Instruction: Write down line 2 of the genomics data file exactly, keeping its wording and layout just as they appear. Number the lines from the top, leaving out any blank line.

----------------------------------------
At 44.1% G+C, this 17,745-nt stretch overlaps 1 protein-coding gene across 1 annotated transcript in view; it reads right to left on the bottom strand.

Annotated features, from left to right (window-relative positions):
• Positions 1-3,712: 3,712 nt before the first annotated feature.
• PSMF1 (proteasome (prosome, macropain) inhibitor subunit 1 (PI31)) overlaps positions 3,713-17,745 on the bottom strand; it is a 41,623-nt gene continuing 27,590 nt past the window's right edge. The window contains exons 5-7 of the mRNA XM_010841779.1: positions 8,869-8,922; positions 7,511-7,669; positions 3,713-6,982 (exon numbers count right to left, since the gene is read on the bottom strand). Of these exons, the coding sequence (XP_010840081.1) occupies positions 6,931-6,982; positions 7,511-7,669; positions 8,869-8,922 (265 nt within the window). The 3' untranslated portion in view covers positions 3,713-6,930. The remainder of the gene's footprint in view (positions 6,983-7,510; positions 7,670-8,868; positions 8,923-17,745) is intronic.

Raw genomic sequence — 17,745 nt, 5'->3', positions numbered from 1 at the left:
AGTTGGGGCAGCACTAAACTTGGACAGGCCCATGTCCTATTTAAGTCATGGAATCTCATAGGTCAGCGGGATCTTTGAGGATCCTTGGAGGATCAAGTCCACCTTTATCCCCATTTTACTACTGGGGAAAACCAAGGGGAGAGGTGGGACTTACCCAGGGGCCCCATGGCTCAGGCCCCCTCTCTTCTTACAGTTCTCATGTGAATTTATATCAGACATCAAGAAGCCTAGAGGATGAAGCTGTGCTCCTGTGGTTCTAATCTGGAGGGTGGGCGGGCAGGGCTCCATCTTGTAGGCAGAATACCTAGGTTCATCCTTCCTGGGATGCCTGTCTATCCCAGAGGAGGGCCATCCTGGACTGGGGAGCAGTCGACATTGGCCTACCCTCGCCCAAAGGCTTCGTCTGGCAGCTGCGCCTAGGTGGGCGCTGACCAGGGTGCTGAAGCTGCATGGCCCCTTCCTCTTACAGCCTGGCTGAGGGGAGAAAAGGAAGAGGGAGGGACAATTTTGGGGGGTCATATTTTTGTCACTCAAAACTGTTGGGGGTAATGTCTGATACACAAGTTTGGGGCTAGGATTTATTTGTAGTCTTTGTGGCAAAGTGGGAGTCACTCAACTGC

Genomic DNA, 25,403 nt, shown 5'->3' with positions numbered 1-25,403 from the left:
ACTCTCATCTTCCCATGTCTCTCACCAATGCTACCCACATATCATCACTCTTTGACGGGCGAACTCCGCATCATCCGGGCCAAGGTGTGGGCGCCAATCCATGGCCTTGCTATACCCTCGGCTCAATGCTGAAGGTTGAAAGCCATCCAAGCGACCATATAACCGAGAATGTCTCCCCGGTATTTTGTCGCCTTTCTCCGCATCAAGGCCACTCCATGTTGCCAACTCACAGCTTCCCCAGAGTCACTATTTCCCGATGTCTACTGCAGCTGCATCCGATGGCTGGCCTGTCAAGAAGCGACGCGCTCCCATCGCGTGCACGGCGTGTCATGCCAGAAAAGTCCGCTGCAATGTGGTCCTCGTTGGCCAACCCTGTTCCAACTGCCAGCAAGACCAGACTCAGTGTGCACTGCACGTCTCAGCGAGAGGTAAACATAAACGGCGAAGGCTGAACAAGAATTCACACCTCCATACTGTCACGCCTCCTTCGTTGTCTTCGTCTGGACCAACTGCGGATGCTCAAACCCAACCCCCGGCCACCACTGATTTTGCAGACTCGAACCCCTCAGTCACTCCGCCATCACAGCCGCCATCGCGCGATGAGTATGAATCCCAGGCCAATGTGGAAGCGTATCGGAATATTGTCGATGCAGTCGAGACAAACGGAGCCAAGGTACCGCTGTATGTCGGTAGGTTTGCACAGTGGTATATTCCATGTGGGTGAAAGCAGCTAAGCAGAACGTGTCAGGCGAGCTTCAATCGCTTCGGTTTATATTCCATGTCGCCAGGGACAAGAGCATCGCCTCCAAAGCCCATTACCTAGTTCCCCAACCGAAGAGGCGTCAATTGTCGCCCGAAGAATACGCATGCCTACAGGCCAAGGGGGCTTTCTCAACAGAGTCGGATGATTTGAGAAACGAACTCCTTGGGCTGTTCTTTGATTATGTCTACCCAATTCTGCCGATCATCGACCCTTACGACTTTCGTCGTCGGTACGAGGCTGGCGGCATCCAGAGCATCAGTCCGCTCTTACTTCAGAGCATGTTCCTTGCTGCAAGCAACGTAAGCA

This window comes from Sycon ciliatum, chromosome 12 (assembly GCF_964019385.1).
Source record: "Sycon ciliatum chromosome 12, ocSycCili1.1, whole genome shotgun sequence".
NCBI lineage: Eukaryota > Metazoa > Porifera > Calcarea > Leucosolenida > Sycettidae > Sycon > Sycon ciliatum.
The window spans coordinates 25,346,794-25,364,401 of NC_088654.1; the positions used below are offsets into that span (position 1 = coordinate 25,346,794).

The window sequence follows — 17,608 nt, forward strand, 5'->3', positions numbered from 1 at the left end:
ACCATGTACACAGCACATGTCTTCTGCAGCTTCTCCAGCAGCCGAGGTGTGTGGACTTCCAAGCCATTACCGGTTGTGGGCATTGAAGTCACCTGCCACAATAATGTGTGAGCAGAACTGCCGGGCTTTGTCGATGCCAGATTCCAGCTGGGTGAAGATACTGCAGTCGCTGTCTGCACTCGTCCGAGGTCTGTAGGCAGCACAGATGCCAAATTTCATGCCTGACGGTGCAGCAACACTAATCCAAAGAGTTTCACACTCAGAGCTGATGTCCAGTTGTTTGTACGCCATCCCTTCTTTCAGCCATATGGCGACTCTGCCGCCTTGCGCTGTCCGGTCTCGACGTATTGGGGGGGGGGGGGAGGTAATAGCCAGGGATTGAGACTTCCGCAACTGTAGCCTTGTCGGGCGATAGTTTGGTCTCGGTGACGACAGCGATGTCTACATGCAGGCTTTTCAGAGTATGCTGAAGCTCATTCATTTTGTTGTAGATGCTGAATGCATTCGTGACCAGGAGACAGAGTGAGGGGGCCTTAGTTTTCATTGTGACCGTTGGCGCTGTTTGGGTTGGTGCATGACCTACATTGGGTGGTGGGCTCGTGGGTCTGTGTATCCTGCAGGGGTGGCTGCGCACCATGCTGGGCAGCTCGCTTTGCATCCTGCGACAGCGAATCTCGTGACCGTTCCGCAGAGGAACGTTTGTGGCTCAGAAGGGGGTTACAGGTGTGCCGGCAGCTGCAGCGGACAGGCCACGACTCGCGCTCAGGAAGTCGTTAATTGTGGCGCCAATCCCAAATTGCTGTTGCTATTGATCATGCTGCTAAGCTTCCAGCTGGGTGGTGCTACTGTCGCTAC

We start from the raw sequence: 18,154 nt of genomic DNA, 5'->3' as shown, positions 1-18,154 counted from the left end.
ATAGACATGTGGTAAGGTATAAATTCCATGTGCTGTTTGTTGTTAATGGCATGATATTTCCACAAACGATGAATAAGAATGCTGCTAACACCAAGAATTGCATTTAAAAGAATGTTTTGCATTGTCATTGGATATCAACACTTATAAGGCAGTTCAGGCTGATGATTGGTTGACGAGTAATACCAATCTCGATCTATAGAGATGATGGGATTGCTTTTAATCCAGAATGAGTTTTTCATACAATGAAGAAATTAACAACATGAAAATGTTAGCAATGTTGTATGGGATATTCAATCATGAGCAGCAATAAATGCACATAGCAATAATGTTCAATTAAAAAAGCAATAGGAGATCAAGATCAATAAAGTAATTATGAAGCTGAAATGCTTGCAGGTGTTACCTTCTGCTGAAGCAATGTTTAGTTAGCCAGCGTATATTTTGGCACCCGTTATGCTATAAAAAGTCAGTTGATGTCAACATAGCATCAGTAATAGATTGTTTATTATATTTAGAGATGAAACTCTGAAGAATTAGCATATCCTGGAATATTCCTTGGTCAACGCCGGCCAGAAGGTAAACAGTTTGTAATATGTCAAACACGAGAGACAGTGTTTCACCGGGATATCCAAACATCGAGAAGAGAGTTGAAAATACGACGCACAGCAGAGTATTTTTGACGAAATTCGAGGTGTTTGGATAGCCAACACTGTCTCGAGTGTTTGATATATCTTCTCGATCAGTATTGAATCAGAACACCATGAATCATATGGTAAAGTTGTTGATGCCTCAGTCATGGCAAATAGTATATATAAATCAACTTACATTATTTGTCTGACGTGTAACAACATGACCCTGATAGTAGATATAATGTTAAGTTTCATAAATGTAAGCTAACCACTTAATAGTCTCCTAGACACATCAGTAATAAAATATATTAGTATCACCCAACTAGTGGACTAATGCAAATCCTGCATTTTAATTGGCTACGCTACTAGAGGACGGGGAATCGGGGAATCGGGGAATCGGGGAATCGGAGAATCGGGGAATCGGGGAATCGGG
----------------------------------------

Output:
Annotated features, from left to right (window-relative positions):